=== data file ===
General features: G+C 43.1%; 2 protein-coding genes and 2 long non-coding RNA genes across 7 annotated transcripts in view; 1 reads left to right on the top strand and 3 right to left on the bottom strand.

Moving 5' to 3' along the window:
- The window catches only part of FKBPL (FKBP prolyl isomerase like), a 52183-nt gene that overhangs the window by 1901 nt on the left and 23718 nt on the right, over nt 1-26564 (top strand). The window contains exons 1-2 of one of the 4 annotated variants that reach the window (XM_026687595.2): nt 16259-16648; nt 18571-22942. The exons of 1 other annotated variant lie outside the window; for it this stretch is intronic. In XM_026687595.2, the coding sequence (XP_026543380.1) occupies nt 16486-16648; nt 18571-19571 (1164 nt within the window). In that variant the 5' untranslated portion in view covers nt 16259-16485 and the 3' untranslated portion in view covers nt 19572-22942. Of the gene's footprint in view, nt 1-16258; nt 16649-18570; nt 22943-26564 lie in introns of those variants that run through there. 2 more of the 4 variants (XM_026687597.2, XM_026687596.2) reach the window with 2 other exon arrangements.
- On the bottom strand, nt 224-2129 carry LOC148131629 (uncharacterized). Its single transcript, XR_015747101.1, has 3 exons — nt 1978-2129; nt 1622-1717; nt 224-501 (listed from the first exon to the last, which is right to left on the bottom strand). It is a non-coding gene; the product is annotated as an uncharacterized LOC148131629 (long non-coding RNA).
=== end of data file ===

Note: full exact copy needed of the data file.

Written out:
General features: G+C 43.1%; 2 protein-coding genes and 2 long non-coding RNA genes across 7 annotated transcripts in view; 1 reads left to right on the top strand and 3 right to left on the bottom strand.

Moving 5' to 3' along the window:
- The window catches only part of FKBPL (FKBP prolyl isomerase like), a 52183-nt gene that overhangs the window by 1901 nt on the left and 23718 nt on the right, over nt 1-26564 (top strand). The window contains exons 1-2 of one of the 4 annotated variants that reach the window (XM_026687595.2): nt 16259-16648; nt 18571-22942. The exons of 1 other annotated variant lie outside the window; for it this stretch is intronic. In XM_026687595.2, the coding sequence (XP_026543380.1) occupies nt 16486-16648; nt 18571-19571 (1164 nt within the window). In that variant the 5' untranslated portion in view covers nt 16259-16485 and the 3' untranslated portion in view covers nt 19572-22942. Of the gene's footprint in view, nt 1-16258; nt 16649-18570; nt 22943-26564 lie in introns of those variants that run through there. 2 more of the 4 variants (XM_026687597.2, XM_026687596.2) reach the window with 2 other exon arrangements.
- On the bottom strand, nt 224-2129 carry LOC148131629 (uncharacterized). Its single transcript, XR_015747101.1, has 3 exons — nt 1978-2129; nt 1622-1717; nt 224-501 (listed from the first exon to the last, which is right to left on the bottom strand). It is a non-coding gene; the product is annotated as an uncharacterized LOC148131629 (long non-coding RNA).